Also: How to build a Rust Belt art boom, and the Postal Service eyes a new demographic.
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What We’re Following
Cap’s lock: New York City just put the reins on ride-hailing. On Wednesday afternoon, the city council voted to impose a slate of first-of-their-kind regulations on transportation network companies such as Uber and Lyft. The legislation, which Mayor Bill de Blasio is expected to sign, includes a one-year cap on the number of for-hire vehicles operating on the city’s streets. It also sets a minimum wage for drivers.
After years of a more hands-off approach, the city has seen more than 63,000 vehicles provide 159 million trips a year. While the bill aims to curb congestion and level the playing field for taxis, ride-hailing companies argue the new rules will diminish their ability to serve more areas of the city. As more New Yorkers turn to ride-hailing apps over the struggling public transportation systems, all eyes are on what happens next. CityLab’s Laura Bliss has the story: New York City Just Changed the Uber Game
Correction: Yesterday, we misidentified Charlottesville’s first black mayor. It was Charles Barbour, not Maurice Cox. We regret the error.
More on CityLab
Rent to Own
In most phases of American life, homeownership is more common than renting, but there’s one exception: 20-somethings. As the chart above shows, the likelihood of living in an owned home falls in your 20s and then increases as you reach your 30s. The trend isn’t surprising: It takes capital to buy a house, and people in their 20s are more mobile and less likely to be married with children. And while those major life events have shifted a little later in life for Millennials, the general trend holds across generations. However, the effects of income and race are dramatic, and have created a gap in homeownership that has persisted for decades. CityLab’s David Montgomery explains who owns a home in America, in 12 charts.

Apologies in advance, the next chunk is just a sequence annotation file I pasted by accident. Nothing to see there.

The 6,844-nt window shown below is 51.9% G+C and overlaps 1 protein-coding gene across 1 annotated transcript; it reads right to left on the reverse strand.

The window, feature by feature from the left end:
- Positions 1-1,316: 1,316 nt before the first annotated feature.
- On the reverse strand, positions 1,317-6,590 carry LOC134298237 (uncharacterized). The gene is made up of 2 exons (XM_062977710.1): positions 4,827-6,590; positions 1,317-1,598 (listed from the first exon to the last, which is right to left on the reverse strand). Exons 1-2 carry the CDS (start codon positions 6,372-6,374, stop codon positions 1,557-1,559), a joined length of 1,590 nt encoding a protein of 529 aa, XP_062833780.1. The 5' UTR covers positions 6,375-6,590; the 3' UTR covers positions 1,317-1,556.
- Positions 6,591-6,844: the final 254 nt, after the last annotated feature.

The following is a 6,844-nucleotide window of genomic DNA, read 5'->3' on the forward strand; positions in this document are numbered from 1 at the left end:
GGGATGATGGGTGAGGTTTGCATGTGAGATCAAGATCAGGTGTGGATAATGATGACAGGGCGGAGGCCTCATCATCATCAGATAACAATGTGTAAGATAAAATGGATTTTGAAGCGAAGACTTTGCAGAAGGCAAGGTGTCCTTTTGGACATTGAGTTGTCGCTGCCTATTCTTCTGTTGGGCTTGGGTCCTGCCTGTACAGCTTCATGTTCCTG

What We’re Reading
Trump’s newsprint tariffs hasten local newspapers’ demise (New York Times)
Police defend use of “bait trucks” on Chicago’s South Side (Chicago Block Club)
A haunting speculative proposal for the Grenfell Tower memorial (Fast Company)
How L.A. can gain housing (and transit ridership) without infuriating the neighbors (Los Angeles Times)
The Trump Administration is not bringing back asbestos (Slate)